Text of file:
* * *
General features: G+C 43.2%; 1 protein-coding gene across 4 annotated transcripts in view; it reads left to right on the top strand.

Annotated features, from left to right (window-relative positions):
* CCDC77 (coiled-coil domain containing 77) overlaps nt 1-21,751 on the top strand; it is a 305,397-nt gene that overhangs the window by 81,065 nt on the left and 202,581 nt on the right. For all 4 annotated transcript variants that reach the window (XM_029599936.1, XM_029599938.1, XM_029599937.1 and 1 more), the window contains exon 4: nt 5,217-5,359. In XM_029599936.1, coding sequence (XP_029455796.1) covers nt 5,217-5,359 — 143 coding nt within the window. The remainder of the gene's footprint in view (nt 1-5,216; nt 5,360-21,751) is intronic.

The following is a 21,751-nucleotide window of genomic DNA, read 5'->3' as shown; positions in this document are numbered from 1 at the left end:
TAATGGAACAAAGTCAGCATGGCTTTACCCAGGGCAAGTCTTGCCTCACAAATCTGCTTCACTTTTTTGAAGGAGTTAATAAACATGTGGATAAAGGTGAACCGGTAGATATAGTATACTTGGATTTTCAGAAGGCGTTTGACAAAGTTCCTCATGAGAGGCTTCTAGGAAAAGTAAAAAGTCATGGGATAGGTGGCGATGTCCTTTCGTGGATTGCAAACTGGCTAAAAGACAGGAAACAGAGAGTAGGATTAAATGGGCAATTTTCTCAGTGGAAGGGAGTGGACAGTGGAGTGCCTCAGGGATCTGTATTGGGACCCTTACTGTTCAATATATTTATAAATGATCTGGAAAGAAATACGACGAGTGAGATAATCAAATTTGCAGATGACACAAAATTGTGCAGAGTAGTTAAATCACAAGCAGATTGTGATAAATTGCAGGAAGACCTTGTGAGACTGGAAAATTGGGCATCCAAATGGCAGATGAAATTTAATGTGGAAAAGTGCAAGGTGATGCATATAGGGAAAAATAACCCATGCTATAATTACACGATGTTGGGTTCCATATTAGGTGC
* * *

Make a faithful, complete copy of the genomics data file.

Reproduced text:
General features: G+C 43.2%; 1 protein-coding gene across 4 annotated transcripts in view; it reads left to right on the top strand.

Annotated features, from left to right (window-relative positions):
* CCDC77 (coiled-coil domain containing 77) overlaps nt 1-21,751 on the top strand; it is a 305,397-nt gene that overhangs the window by 81,065 nt on the left and 202,581 nt on the right. For all 4 annotated transcript variants that reach the window (XM_029599936.1, XM_029599938.1, XM_029599937.1 and 1 more), the window contains exon 4: nt 5,217-5,359. In XM_029599936.1, coding sequence (XP_029455796.1) covers nt 5,217-5,359 — 143 coding nt within the window. The remainder of the gene's footprint in view (nt 1-5,216; nt 5,360-21,751) is intronic.

The following is a 21,751-nucleotide window of genomic DNA, read 5'->3' as shown; positions in this document are numbered from 1 at the left end:
TAATGGAACAAAGTCAGCATGGCTTTACCCAGGGCAAGTCTTGCCTCACAAATCTGCTTCACTTTTTTGAAGGAGTTAATAAACATGTGGATAAAGGTGAACCGGTAGATATAGTATACTTGGATTTTCAGAAGGCGTTTGACAAAGTTCCTCATGAGAGGCTTCTAGGAAAAGTAAAAAGTCATGGGATAGGTGGCGATGTCCTTTCGTGGATTGCAAACTGGCTAAAAGACAGGAAACAGAGAGTAGGATTAAATGGGCAATTTTCTCAGTGGAAGGGAGTGGACAGTGGAGTGCCTCAGGGATCTGTATTGGGACCCTTACTGTTCAATATATTTATAAATGATCTGGAAAGAAATACGACGAGTGAGATAATCAAATTTGCAGATGACACAAAATTGTGCAGAGTAGTTAAATCACAAGCAGATTGTGATAAATTGCAGGAAGACCTTGTGAGACTGGAAAATTGGGCATCCAAATGGCAGATGAAATTTAATGTGGAAAAGTGCAAGGTGATGCATATAGGGAAAAATAACCCATGCTATAATTACACGATGTTGGGTTCCATATTAGGTGC